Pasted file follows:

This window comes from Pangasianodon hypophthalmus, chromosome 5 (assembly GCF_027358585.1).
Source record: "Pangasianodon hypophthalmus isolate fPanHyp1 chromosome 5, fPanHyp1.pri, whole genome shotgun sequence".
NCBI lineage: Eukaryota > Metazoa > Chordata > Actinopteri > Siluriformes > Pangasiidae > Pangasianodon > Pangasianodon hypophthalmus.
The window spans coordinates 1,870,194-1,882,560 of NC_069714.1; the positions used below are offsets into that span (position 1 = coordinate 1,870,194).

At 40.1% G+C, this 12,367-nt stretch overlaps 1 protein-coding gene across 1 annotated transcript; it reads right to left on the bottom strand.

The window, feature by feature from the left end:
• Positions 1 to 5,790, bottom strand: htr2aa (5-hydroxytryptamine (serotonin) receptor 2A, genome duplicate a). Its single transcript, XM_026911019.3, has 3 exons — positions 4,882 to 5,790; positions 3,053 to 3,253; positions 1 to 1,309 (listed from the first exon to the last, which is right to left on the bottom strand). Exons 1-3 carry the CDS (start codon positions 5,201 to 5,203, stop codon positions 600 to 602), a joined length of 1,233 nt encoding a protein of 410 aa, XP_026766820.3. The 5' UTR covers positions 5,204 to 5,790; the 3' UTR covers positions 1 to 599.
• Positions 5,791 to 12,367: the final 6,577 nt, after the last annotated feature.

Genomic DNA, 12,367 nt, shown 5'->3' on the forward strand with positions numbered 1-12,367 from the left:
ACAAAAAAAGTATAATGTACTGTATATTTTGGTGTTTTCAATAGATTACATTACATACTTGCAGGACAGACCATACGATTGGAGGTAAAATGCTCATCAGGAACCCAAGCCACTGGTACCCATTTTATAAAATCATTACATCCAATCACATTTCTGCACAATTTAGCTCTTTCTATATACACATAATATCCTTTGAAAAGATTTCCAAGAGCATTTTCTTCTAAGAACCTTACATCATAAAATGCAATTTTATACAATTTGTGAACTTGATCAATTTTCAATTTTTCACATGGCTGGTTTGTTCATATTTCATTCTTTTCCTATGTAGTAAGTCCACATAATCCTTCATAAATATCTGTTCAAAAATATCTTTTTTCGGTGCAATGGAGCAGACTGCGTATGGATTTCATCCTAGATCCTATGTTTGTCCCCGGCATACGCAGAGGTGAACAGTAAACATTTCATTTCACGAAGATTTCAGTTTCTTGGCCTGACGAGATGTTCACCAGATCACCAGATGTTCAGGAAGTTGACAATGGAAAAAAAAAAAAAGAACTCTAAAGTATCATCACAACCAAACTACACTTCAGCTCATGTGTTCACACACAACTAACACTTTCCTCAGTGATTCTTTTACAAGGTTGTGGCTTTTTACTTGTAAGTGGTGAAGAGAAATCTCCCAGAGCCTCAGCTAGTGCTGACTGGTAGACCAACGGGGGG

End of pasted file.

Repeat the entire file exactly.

This window comes from Pangasianodon hypophthalmus, chromosome 5 (assembly GCF_027358585.1).
Source record: "Pangasianodon hypophthalmus isolate fPanHyp1 chromosome 5, fPanHyp1.pri, whole genome shotgun sequence".
NCBI lineage: Eukaryota > Metazoa > Chordata > Actinopteri > Siluriformes > Pangasiidae > Pangasianodon > Pangasianodon hypophthalmus.
The window spans coordinates 1,870,194-1,882,560 of NC_069714.1; the positions used below are offsets into that span (position 1 = coordinate 1,870,194).

At 40.1% G+C, this 12,367-nt stretch overlaps 1 protein-coding gene across 1 annotated transcript; it reads right to left on the bottom strand.

The window, feature by feature from the left end:
• Positions 1 to 5,790, bottom strand: htr2aa (5-hydroxytryptamine (serotonin) receptor 2A, genome duplicate a). Its single transcript, XM_026911019.3, has 3 exons — positions 4,882 to 5,790; positions 3,053 to 3,253; positions 1 to 1,309 (listed from the first exon to the last, which is right to left on the bottom strand). Exons 1-3 carry the CDS (start codon positions 5,201 to 5,203, stop codon positions 600 to 602), a joined length of 1,233 nt encoding a protein of 410 aa, XP_026766820.3. The 5' UTR covers positions 5,204 to 5,790; the 3' UTR covers positions 1 to 599.
• Positions 5,791 to 12,367: the final 6,577 nt, after the last annotated feature.

Genomic DNA, 12,367 nt, shown 5'->3' on the forward strand with positions numbered 1-12,367 from the left:
ACAAAAAAAGTATAATGTACTGTATATTTTGGTGTTTTCAATAGATTACATTACATACTTGCAGGACAGACCATACGATTGGAGGTAAAATGCTCATCAGGAACCCAAGCCACTGGTACCCATTTTATAAAATCATTACATCCAATCACATTTCTGCACAATTTAGCTCTTTCTATATACACATAATATCCTTTGAAAAGATTTCCAAGAGCATTTTCTTCTAAGAACCTTACATCATAAAATGCAATTTTATACAATTTGTGAACTTGATCAATTTTCAATTTTTCACATGGCTGGTTTGTTCATATTTCATTCTTTTCCTATGTAGTAAGTCCACATAATCCTTCATAAATATCTGTTCAAAAATATCTTTTTTCGGTGCAATGGAGCAGACTGCGTATGGATTTCATCCTAGATCCTATGTTTGTCCCCGGCATACGCAGAGGTGAACAGTAAACATTTCATTTCACGAAGATTTCAGTTTCTTGGCCTGACGAGATGTTCACCAGATCACCAGATGTTCAGGAAGTTGACAATGGAAAAAAAAAAAAAGAACTCTAAAGTATCATCACAACCAAACTACACTTCAGCTCATGTGTTCACACACAACTAACACTTTCCTCAGTGATTCTTTTACAAGGTTGTGGCTTTTTACTTGTAAGTGGTGAAGAGAAATCTCCCAGAGCCTCAGCTAGTGCTGACTGGTAGACCAACGGGGGG